In 2009, the Federal Labour Court (24.09.2009 – 8 AZR 705/08) addressed a case where some employees, who held both German and Turkish citizenship, sought compensation for discrimination. The plaintiffs alleged hostile work conditions due to xenophobic graffiti in the workplace toilets and argued that the graffiti created a discriminatory environment. The lawsuits were unsuccessful in all instances. Although the graffiti potentially constituted unlawful harassment of the plaintiffs due to their ethnic origin, according to the Court, it was unable to decide whether the graffiti actually created a hostile environment for them due to conflicting evidence as to when the branch manager was informed about it and his subsequent reaction to it. Ultimately, according to the Court, the claims failed because the plaintiffs had not asserted their claims for compensation in writing within the two-month preclusion period. Nonetheless, it is clear that if the employer had not taken prompt steps to remove offensive and discriminatory graffiti once made aware of it, a claim asserted in good time could well have succeeded.

Even though there is not a lot of precedent on successful compensation claims by employees based on harassment, this does not mean employers are on the safe side with this in Germany or that they should not fear high compensation amounts if a case of harassment in their company succeeds. The lack of case law decisions regarding the calculation and amount of the compensation makes this a very uncertain and unpredictable factor. From claims in discrimination cases other than harassment it can be seen that German Labour Courts – if they decide compensation must be paid – tend to grant something close to the amount the plaintiff asked for. In Germany the concept of compensation for immaterial damages has not been so clearly established as in other countries and plaintiffs so far have been rather cautious and reluctant in demanding higher amounts. However, it must be assumed that this will change in the future (in particular with the increasing visibility of injured-feelings compensation amounts from other countries). Further, as already mentioned above, many compensation payments are agreed on via settlement agreements inside or outside the Court and just never get known to the public (due to strong non-disclosure agreements). Where reputations and careers are at stake there is every reason to believe that such compensation agreements can get well into the six-figure range depending on the case.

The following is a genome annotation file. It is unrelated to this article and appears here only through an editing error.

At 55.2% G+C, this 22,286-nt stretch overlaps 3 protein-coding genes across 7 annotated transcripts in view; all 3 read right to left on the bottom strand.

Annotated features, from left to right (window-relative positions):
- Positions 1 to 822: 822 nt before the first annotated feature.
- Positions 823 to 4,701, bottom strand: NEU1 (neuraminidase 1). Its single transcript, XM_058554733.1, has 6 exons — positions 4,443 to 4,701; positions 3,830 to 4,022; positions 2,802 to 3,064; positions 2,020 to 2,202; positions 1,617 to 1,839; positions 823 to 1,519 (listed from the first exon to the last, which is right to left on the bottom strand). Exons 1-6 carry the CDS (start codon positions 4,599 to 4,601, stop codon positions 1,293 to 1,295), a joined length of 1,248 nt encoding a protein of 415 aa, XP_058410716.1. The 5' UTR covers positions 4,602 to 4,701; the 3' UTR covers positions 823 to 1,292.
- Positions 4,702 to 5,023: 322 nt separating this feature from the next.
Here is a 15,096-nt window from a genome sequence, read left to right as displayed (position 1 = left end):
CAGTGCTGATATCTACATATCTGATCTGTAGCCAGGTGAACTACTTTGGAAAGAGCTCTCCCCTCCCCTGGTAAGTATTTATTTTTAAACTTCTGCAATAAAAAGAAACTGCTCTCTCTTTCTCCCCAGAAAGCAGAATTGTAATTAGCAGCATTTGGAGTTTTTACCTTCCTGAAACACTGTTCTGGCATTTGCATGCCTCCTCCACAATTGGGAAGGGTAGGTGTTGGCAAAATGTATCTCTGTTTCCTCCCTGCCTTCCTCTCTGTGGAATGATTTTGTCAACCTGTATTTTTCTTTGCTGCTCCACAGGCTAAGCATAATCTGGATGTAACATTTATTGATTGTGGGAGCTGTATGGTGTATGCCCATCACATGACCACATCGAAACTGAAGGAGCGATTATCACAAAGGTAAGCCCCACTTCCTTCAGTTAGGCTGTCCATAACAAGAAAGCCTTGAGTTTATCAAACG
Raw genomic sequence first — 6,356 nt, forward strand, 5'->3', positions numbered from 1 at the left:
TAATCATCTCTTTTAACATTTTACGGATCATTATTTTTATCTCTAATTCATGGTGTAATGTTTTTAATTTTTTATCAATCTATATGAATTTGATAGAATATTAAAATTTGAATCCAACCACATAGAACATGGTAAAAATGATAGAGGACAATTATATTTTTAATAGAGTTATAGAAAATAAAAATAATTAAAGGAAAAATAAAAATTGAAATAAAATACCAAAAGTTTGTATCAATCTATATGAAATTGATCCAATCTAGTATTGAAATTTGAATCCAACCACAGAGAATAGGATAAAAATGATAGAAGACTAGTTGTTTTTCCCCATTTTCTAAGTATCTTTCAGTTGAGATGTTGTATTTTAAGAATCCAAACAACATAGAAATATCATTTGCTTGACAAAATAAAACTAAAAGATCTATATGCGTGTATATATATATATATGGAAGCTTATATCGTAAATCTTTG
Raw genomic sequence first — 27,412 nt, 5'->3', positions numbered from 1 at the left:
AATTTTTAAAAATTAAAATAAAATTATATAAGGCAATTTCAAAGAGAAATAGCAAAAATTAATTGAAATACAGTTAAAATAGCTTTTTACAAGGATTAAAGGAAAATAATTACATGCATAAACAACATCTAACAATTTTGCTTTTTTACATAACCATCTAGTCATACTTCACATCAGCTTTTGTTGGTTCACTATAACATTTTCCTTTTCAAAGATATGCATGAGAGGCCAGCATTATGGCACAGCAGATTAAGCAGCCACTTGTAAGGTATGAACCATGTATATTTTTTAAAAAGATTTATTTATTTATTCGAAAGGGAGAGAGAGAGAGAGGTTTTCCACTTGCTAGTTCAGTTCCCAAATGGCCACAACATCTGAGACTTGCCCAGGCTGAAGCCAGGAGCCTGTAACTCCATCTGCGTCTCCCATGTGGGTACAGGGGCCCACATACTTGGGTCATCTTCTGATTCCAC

This said, it must be emphasised once again that it is not a solution for employers in Germany either not to act on suspicions or complaints of harassment in the workplace if compliance is taken as a priority and, above all, if they have committed themselves to a zero-tolerance policy. Promising to go above and beyond your basic duties of care and then falling short even of the minimum statutory obligations is probably an even worse look than just trying to comply with all legal requirements. In addition, the obligation of every employer to investigate a complaint and to inform the employee making the complaint of the outcome arises directly from Section 13 Equal Treatment Act. If the employer does not fulfil its organisational and protection obligations under the Act or does not do so properly, the burden of proof may shift to its disadvantage in proceedings for damages. In addition, a new justification in Court may be ruled out if, for example, a previous complaint was not handled properly. The works council can also sue in court to procure compliance with the organisational and procedural regulations around the handling of harassment allegations and findings.

Employment Law Worldview

Leave a Comment